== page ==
CST141: Principles of Computing Using Java



Introduces concepts needed to lay solid foundation for understanding object-oriented software development via problem specification, analysis, design, implementation and testing. Topics include methods, decisions, looping, arrays, code reusability, top-down design and UML. With extensive laboratory exercises, course educates and trains students to develop programs that are easy to understand and maintain.

Prerequisite: MAT111 or equivalent, and CST112 or equivalent, or permission of Chair/Academic Dean  •  Credits: 4 credit hours





At the end of this course, students will be able to:

  1. Define and use various programming concepts such as problem solving, top-down design, and structure charts
  2. Define and use the following Java concepts:
    1. Constant, type and variable declarations
    2. Built-in and user-defined methods with parameters
    3. Arithmetic and Boolean expressions
    4. Assignment, selection, and repetition statements
    5. One and two dimensional arrays
    6. Objects and classes including inheritance, polymorphism, abstract classes and interfaces
    7. Strings
    8. GUI (graphical user interfaces) basics and event driven programming
    9. Exception handling
    10. Text and binary I/O
    11. Recursion


  1. Class lectures and discussions.
  2. Use of audio-visual devices.
  3. Homework review and practice problems from textbook and other sources.
  4. Application problems on IBM compatible computers.


Do not expect to get an “A” grade for doing the base project; rather that grade is reserved for students who go beyond the requirements of the assignment.  Final grade will not be more than ten (10) percentage points higher than the examination average.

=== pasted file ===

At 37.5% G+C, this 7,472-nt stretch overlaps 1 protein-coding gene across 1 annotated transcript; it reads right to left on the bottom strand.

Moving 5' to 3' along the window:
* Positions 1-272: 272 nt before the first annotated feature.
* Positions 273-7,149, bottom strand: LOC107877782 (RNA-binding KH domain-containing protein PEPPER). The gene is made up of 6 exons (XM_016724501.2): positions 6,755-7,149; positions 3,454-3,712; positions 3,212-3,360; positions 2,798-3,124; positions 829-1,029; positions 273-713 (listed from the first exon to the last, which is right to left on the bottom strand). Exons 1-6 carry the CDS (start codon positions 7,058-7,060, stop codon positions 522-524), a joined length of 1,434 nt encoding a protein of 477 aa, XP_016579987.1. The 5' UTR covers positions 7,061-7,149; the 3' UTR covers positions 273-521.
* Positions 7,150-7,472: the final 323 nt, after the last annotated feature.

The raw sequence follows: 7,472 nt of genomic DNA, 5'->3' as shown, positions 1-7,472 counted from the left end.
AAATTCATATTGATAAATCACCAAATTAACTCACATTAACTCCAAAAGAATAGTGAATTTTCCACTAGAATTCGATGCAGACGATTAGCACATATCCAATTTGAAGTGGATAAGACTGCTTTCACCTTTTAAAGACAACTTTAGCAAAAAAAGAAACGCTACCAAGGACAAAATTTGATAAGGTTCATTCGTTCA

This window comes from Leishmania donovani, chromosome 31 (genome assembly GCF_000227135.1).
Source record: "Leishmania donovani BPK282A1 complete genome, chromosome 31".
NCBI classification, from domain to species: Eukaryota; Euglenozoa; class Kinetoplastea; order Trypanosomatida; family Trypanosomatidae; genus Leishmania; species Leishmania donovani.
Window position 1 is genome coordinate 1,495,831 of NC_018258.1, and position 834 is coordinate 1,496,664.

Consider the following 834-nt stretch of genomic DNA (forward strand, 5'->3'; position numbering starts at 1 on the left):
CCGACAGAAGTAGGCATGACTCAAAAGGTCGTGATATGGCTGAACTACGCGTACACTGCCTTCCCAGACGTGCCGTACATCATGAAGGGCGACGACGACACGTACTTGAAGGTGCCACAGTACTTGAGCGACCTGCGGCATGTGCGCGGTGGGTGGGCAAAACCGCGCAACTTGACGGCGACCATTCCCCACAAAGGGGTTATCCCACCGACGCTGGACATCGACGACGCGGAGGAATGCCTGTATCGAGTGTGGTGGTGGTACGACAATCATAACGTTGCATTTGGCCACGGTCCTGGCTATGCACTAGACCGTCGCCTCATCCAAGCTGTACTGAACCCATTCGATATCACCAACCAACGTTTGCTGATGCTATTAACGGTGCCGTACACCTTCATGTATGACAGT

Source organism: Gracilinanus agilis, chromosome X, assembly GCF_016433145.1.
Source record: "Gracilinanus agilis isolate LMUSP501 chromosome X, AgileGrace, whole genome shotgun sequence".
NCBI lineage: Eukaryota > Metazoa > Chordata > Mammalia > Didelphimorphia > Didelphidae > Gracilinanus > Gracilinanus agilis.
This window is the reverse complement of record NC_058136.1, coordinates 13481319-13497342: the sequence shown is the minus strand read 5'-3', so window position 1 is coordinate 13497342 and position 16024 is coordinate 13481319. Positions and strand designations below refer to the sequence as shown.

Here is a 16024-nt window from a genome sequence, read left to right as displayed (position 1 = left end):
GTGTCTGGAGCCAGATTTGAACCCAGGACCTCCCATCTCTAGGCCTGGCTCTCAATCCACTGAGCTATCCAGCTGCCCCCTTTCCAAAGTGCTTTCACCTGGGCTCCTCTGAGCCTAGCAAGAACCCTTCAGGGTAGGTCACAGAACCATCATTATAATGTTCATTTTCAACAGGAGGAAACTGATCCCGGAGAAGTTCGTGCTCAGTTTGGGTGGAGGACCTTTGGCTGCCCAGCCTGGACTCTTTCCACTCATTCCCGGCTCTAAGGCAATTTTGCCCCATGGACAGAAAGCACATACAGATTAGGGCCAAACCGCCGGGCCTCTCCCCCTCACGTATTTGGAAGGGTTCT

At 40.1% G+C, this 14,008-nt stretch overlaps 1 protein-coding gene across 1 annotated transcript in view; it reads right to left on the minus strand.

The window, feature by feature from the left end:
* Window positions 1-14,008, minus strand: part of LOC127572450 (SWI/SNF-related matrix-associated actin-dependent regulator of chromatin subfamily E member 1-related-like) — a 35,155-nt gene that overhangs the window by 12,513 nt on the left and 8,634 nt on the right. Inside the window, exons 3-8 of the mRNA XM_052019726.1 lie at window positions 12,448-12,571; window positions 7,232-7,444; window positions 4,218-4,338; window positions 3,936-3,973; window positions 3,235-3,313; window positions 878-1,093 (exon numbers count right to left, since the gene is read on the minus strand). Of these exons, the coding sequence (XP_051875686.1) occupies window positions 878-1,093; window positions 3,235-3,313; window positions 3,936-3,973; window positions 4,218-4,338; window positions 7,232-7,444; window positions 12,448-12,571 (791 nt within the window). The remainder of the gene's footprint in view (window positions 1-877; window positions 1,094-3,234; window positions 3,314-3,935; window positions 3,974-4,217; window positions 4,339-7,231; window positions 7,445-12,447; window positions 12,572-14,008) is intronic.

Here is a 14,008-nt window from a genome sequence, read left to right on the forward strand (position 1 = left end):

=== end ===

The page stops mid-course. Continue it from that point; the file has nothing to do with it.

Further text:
Multiple-choice unit quizzes based upon the assigned textbook readings will be given for most chapters.  Quizzes located in Blackboard consist of ten questions each and will be “open book.”  All quizzes must be completed by the due date listed in the course outline before 9:30 a.m. when class begins that day.


Students must submit all projects via Blackboard, an Internet website maintained by Suffolk County Community College and the State University of New York.  Click on any of the following links to watch videos that demonstrate how to use Blackboard in this course.

NO MAKE-UP EXAMS will be given unless the instructor so decides.  However, no student will be allowed to make up an examination that has been returned and discussed in class.  All assignments and projects are due by the end of the day (11:59 p.m.) on the date announced unless otherwise stated.  No late assignments will be accepted unless an extension date is prearranged with the instructor.

Although computer lab time may be scheduled each week during class time, students should be aware that additional lab time outside of class may be necessary to complete the requirements of this course. 


"The College expects that each student will exercise personal responsibility with regard to class attendance. All students are expected to attend every class session of each course for which they are registered. Students are responsible for all that transpires in class whether or not they are in attendance. The College defines excessive absence or lateness as more than the equivalent of one week of class meetings during the semester. Excessive absence or lateness may lead to failure in a course or removal from the class roster." (College Catalog and Student Handbook)

Attendance is not a factor in the computation of the course grade but may be a factor in determining class participation. It is the student's responsibility to make his/her attendance known to the instructor if arriving late. Students who stop attending classes without officially withdrawing from the course will receive a failing grade (FN).


Jan 26 – Feb 2

Feb 4– 11

Feb 16 – 23

Feb 25 - 27

Mar 4 – 11

Mar 16 – 23

Mar 25 – Apr 1

Apr 6 - 7

Apr 8 – 15

Apr 20 – 27

Apr 29 – May 6

May 10 - 11